Judges Grill City Lawyer on
Giving hope to local activists and their attorneys, the seven judges sitting on the state's highest court appeared, at a hearing in Albany on Jan. 3, to be highly critical of the city for not seeking legislative approval for its plan to construct a 23-acre filtration plant at Mosholu Golf Course in Van Cortlandt Park.
"Why didn't the city seek legislative approval?" asked Judge Carmen Beauchamp Ciparick of city attorney Ron Sternberg. "You just had to go through one more step and you didn't do it. Why didn't you do it?"
State law requires local government to get the OK from the state legislature before disrupting park land for a non-park use.
Though they were encouraged to do just that by the state attorney general as far back as Jan. 14, 1999, the city opted to forge ahead without permission from Albany lawmakers.
City lawyers steadfastly maintain that ripping up the golf course for the filtration plant does not require "alienation" because they plan to restore the golf course over the facility when it is completed in about six years.
"Our contention is that no part of the park surface will be used, and that the park will be fully restored," Sternberg said in a phone interview after the hearing. "The fact that the grade of the park is concededly changing doesn't affect the outcome."
But the judges, it appeared, were skeptical. Chief Judge Judith Kaye peppered Sternberg with questions about what would necessitate legislative approval?
If the project were built entirely underground but took 50 years to build, wouldn't that require alienation? Kaye asked. It would not, Sternberg responded.
Later she asked Sternberg, "The ground will be raised, will it not? Do you need an elevator to get to the top?" Sternberg conceded that the ground would be raised - 30 feet in the part of the park nearest to Jerome Avenue - but that the "change of topography means nothing" if the end result doesn't change the use of the park.
Trying one more time later in the hearing, Kaye asked if legislative approval would be necessary if a nuclear power plant were to be constructed over a 50-year period under the park. Once again Sternberg said that it would not, eliciting muffled gasps from portions of the spectators' section which was filled with Bronx residents and park advocates.
Judge Albert M. Rosenblatt got the biggest laugh of the hour-long session after Sternberg, in response to one of Kaye's questions, said that the height of the facility was irrelevant. "It's going to make the13th hole a par 15," Rosenblatt said, referring to the new height of the restored golf course.
Asked in the phone interview what then would necessitate legislative approval, Sternberg said, "If this same project were determined to be located on the surface of the park that would constitute the use of a park for non-park purposes and would require legislative approval."
The court's newest judge, Victoria Graffeo, who was hearing cases on that day for the first time, had a slightly different question. "Aren't you restricting future park usage?" she asked.
"The fact that the topography may change doesn't affect [the fact] that the park remains a park," Sternberg responded.
But Paul Sawyer, executive director of the Friends of Van Cortlandt Park, said Graffeo's question was on the mark, that the Parks Department would not be able at some future time to, for instance, to plant a forest of trees in the shallow soil that will cover the plant.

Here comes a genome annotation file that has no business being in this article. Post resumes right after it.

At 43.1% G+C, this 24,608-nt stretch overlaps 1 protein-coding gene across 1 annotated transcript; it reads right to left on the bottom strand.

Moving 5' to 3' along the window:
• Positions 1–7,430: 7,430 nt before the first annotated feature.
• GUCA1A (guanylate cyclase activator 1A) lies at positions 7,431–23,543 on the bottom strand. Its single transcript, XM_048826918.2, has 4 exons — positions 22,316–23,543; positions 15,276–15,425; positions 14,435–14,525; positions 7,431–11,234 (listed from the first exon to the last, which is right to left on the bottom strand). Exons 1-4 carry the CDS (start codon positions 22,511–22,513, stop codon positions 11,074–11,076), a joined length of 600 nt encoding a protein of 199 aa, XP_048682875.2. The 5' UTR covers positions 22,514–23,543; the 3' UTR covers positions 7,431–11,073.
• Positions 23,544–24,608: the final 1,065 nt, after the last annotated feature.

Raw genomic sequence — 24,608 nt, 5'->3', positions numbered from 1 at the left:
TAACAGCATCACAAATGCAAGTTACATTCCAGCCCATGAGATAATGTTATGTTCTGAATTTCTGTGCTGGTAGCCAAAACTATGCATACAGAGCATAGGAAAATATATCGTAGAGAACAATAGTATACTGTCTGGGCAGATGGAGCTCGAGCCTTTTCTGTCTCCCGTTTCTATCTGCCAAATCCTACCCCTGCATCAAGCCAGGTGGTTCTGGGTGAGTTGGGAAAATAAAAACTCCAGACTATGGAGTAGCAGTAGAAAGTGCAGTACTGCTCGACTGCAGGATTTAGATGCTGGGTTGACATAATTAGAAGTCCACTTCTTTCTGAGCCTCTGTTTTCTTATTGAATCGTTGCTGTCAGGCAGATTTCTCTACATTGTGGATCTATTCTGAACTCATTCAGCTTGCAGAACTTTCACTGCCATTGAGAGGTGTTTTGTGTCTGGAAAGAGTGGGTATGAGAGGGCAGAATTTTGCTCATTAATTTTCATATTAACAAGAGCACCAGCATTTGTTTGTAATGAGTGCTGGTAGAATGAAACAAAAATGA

Attorneys for Norwood residents and park advocates argued that the city was trying to mask the massive scope of the facility. Howard Epstein, representing the Friends of Van Cortlandt Park, described the project this way: "If you can visualize Yankee Stadium in the ground in this park."
Epstein also said the lengthy construction period was, in fact, a use of park land for a non-park use, as it would render a nearby playground and other parts of the park off limits to residents. "Six years is a generation for a child," Epstein said.
Also arguing the case on the side of the plant's opponents were Jack Lester, attorney for Norwood Community Action, a group of local residents, and Gordon Johnson of Attorney General Eliot Spitzer's office.
The historic hearing may have represented the last day in court for the activists opposed to the construction of the plant, which they believe will destroy the community's quality of life by exacerbating traffic, noise and air pollution.
It will be rough going for the city if the court rules that it must seek the legislature's OK. Assemblyman Jeffrey Dinowitz and State Senator Guy Velella, whose districts include the golf course site, said they would not introduce park alienation legislation. Protocol in the legislature holds that the lawmaker from the district affected introduce such legislation. Both Dinowitz and Velella attended the hearing.
"As long as I'm in the Senate and they need Senate approval, it won't happen," Velella vowed in the corridor of the courthouse.
Dinowitz said the stakes couldn't be higher. "If the court rules against us, they're opening the door in the future to all kinds of destruction of parkland in the state of New York, and that's very disturbing," he said.
The Court of Appeals ruling in the case could come as early as Feb. 8, said court spokesman Gary Spencer. The court could also hand down a decision on Feb. 13, 15 or 20.
Because the city wants to break ground on the project this spring, park advocates are concerned that could mean the city will begin clearing the trees at the golf course site as early as February.
Ed. note: The legal briefs presented by both sides in this case can be read by clicking on the link to "Ongoing Story."
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